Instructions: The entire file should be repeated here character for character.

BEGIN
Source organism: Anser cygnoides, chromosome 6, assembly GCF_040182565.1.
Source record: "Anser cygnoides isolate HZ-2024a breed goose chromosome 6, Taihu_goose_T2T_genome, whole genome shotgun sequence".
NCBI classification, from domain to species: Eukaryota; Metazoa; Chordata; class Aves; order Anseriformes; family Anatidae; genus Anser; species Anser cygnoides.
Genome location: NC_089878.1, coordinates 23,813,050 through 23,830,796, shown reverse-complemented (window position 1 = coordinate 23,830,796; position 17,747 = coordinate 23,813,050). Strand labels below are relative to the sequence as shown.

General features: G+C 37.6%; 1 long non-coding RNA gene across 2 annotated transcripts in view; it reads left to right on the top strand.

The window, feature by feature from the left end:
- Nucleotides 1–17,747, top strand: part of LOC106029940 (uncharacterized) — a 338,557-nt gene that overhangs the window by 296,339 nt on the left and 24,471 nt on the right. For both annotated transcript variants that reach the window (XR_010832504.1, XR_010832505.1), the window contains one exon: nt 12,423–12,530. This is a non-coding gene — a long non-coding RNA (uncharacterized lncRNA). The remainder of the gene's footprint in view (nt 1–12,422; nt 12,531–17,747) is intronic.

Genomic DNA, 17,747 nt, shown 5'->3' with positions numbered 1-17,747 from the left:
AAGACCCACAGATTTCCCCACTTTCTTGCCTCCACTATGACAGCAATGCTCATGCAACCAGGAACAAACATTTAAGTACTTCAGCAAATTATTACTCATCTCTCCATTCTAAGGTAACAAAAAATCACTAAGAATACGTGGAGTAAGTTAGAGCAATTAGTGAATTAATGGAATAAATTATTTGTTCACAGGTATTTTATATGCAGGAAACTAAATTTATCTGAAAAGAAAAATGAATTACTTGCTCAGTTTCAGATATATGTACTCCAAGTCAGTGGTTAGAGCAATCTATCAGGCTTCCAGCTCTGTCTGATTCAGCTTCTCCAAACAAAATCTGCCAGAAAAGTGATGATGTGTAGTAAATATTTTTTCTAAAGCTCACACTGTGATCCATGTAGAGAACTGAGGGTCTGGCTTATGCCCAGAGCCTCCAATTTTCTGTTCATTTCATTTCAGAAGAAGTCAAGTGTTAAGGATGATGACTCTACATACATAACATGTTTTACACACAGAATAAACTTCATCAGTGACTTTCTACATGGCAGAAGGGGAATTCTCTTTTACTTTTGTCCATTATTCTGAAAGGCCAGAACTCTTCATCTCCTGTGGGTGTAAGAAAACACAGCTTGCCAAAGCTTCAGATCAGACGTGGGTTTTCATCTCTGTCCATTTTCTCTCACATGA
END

Source organism: Anser cygnoides, chromosome 6, assembly GCF_040182565.1.
Source record: "Anser cygnoides isolate HZ-2024a breed goose chromosome 6, Taihu_goose_T2T_genome, whole genome shotgun sequence".
NCBI classification, from domain to species: Eukaryota; Metazoa; Chordata; class Aves; order Anseriformes; family Anatidae; genus Anser; species Anser cygnoides.
Genome location: NC_089878.1, coordinates 23,813,050 through 23,830,796, shown reverse-complemented (window position 1 = coordinate 23,830,796; position 17,747 = coordinate 23,813,050). Strand labels below are relative to the sequence as shown.

General features: G+C 37.6%; 1 long non-coding RNA gene across 2 annotated transcripts in view; it reads left to right on the top strand.

The window, feature by feature from the left end:
- Nucleotides 1–17,747, top strand: part of LOC106029940 (uncharacterized) — a 338,557-nt gene that overhangs the window by 296,339 nt on the left and 24,471 nt on the right. For both annotated transcript variants that reach the window (XR_010832504.1, XR_010832505.1), the window contains one exon: nt 12,423–12,530. This is a non-coding gene — a long non-coding RNA (uncharacterized lncRNA). The remainder of the gene's footprint in view (nt 1–12,422; nt 12,531–17,747) is intronic.

Genomic DNA, 17,747 nt, shown 5'->3' with positions numbered 1-17,747 from the left:
AAGACCCACAGATTTCCCCACTTTCTTGCCTCCACTATGACAGCAATGCTCATGCAACCAGGAACAAACATTTAAGTACTTCAGCAAATTATTACTCATCTCTCCATTCTAAGGTAACAAAAAATCACTAAGAATACGTGGAGTAAGTTAGAGCAATTAGTGAATTAATGGAATAAATTATTTGTTCACAGGTATTTTATATGCAGGAAACTAAATTTATCTGAAAAGAAAAATGAATTACTTGCTCAGTTTCAGATATATGTACTCCAAGTCAGTGGTTAGAGCAATCTATCAGGCTTCCAGCTCTGTCTGATTCAGCTTCTCCAAACAAAATCTGCCAGAAAAGTGATGATGTGTAGTAAATATTTTTTCTAAAGCTCACACTGTGATCCATGTAGAGAACTGAGGGTCTGGCTTATGCCCAGAGCCTCCAATTTTCTGTTCATTTCATTTCAGAAGAAGTCAAGTGTTAAGGATGATGACTCTACATACATAACATGTTTTACACACAGAATAAACTTCATCAGTGACTTTCTACATGGCAGAAGGGGAATTCTCTTTTACTTTTGTCCATTATTCTGAAAGGCCAGAACTCTTCATCTCCTGTGGGTGTAAGAAAACACAGCTTGCCAAAGCTTCAGATCAGACGTGGGTTTTCATCTCTGTCCATTTTCTCTCACATGA